Damas Mgani reflects on his relationship with mathematics throughout his life. Through sharing his struggles and how he pushed through them, coming out a better man, he hopes to inspire a positive attitude.
I am the first-born and the only boy in a family of five children. My father, who passed away in 2017, was a primary school mathematics teacher and my mother a peasant. As a young boy I really enjoyed playing football and would normally join my friends after school to play. I remember that my parents were not very happy with the fact that I spent more time playing football than engaging with my homework. When I was in Grade 5, I performed quite poorly in mathematics. My father was very disappointed in me and decided to teach me mathematics during the evenings. Since he also gave me mathematics exercises to work on, I no longer had much time to play football with my friends. Because of this, I would often find myself crying.
Although it took me a while to get used to my new “timetable”, my improvement in math was evident. When I was in grade 7 my father even registered me to do weekly/monthly and joint examinations with Grade 9 learners. I am extremely grateful for the things my dad had done to help me improve my math skills, overcome math anxiety and develop my interest in mathematics. May his soul rest in eternal peace.
In high school I was selected to do Mathematics, Economics and Geography. I remember struggling quite often to grasp new mathematical concepts because they were not taught properly. I thought about leaving Mathematics and considered doing Physics, Chemistry and Biology. One weekend I decided to call my father to share my experience of high school mathematics with him and my intention of dropping mathematics. We talked for more than two hours and my father advised me to carry on doing mathematics. He continued to encourage me to work hard and even bought me extra mathematics books for practice. My friends and I would solve problems from these books and motivate one another to improve in math. My love for mathematics was restored and to this day I take pleasure in helping those who struggle with mathematical concepts.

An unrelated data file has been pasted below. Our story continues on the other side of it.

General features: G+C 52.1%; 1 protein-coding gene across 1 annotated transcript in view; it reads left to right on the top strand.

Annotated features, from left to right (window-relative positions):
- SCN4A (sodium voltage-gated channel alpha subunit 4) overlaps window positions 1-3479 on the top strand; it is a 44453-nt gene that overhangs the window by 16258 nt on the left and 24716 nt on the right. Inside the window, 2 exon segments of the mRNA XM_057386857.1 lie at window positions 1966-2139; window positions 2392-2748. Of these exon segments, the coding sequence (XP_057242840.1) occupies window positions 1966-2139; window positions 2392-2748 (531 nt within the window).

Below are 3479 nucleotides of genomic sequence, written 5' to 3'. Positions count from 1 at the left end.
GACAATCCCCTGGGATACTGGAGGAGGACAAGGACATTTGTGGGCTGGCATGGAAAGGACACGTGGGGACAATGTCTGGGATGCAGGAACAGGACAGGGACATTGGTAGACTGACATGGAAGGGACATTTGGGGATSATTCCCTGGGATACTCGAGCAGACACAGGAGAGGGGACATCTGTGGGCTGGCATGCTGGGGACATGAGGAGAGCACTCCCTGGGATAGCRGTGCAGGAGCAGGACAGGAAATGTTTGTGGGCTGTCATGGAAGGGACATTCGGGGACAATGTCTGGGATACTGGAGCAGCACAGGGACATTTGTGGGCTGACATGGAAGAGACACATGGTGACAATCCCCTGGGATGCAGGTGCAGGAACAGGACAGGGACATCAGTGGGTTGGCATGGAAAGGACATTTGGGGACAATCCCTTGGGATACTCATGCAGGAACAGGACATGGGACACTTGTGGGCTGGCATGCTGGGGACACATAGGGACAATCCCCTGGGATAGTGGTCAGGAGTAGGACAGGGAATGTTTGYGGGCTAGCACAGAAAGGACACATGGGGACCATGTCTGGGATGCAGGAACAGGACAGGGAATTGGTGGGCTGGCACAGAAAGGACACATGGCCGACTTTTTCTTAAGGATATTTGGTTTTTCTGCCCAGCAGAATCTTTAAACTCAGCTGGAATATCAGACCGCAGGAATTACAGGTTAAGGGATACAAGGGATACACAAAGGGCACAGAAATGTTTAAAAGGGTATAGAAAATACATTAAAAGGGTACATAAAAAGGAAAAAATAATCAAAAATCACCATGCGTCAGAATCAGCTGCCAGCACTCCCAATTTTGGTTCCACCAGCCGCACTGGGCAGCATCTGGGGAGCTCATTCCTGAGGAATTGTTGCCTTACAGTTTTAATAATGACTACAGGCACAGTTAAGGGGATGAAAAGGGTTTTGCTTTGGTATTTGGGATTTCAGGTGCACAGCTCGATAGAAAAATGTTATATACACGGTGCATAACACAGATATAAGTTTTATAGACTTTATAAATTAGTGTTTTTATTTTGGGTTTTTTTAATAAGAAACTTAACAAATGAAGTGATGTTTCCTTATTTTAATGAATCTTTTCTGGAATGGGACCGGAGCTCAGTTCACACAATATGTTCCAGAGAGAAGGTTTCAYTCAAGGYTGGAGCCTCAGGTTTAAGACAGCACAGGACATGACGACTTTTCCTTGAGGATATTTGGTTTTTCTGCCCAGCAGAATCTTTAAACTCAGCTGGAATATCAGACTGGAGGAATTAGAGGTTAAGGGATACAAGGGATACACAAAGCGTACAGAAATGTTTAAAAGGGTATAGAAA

I decided to study mathematics and informatics at university. As an undergraduate student, I performed exceptionally well in my mathematics courses and decided to pursue a masters in pure mathematics. Pure mathematics involves deep reasoning, understanding theorems and constructing mathematical proofs for statements. Whenever I failed to understand certain concepts and results I would always approach my lecturers for assistance.
I am currently doing my PhD in Mathematics at Stellenbosch University. To be able to travel abroad to study mathematics at this great institution is like a dream come true for me! My research is in algebraic geometry, an area which has applications to physics. At present my home country has no experts in algebraic geometry and I am very much looking forward to sharing my skills and knowledge with students in Tanzania after I have completed my PhD.
I would like to advise learners to develop a positive attitude towards mathematics. I have observed over the years that most of the students who are doing well in mathematics do not face difficulties learning other subjects.
Damas Karmel Mgani
PhD student, Department of Mathematical Sciences,